Language in journalism
Reprinted from the "The Language We Use" issue of Visions Journal, 2018, 14 (1), p. 35
In the business of words, language matters. I recognized this as a child, when I would plow through books, stopping at beautifully crafted sentences to re-read them out of admiration. That a few words strung together could transport a reader and evoke the deepest of emotions has always stuck with me.
As an adult, I think about the power of language when I listen to politicians speak and read news stories on contentious issues such as race and inequality: How is a black criminal described compared to a white criminal? Is this immigrant “illegal” or “undocumented”? Now, in my job as a journalist who covers mental health, addiction and drug policy, I make decisions about language every day.
A debate currently playing out in the media and in the public is whether or not to use the word “addict,” a word that I myself used in my reporting until a couple of years ago. Many people I spoke with in the context of my work called themselves addicts, and the term was fairly common in both reporting and conversation. (It still is.) I didn’t find addiction to be shameful and so, by extension, I didn’t find the term “addict” to be shameful or derogatory.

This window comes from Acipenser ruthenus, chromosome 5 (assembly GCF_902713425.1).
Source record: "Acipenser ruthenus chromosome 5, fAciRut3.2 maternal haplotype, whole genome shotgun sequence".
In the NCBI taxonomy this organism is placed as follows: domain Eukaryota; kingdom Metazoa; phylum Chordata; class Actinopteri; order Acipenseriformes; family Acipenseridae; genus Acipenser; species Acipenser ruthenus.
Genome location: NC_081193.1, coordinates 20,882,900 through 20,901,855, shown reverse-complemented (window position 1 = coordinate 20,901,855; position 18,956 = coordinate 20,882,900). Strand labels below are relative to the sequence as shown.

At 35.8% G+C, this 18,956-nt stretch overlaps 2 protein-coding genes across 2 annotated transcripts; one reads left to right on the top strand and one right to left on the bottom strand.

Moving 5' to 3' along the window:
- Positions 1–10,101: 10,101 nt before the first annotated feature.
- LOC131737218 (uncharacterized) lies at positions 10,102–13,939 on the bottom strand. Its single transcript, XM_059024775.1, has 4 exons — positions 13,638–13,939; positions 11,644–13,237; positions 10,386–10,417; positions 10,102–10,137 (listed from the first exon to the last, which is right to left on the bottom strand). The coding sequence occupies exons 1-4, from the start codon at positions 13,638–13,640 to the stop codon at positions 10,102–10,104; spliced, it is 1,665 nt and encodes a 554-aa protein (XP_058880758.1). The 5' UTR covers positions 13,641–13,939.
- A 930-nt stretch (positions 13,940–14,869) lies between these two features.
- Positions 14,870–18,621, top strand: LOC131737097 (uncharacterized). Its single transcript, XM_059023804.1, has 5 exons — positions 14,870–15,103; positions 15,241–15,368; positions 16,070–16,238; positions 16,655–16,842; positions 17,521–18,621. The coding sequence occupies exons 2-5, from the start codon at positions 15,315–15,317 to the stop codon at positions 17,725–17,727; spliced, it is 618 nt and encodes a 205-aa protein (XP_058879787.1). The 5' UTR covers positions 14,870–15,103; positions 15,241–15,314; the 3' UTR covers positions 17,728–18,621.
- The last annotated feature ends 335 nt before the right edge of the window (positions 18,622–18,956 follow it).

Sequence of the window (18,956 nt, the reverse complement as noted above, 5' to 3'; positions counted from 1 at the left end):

But in recent years, I began hearing calls for change, from people who use drugs and from activists and academics. To call someone an addict, they pointed out, is to label that person by his or her illness rather than recognizing him or her as a person living with a medical condition. The term “addict” also endows the condition with a sense of permanency.
Careful word choice is not just about courtesy, or even perception. A report released in January 2018 by the Global Commission on Drug Policy noted that language can negatively affect health and heath care by feeding into harmful prohibitionist policies, sometimes affecting clinical care directly.1,2
As an example, the report cited a US study in which mental health clinicians were given identical case studies about people in court-ordered drug-treatment programs. People were referred to as either “a substance abuser” or “someone with a substance use disorder.” “The trained mental health professionals who read about an ‘abuser,’” the report stated, “were more likely to believe that the individual in question was personally culpable for their situation and that punitive measures should be taken.” In other words, to call someone a “substance abuser” is so quietly powerful that it can make trained medical professionals believe that the person is somehow more responsible for his or her addiction than someone referred to as “a person with a substance use disorder.”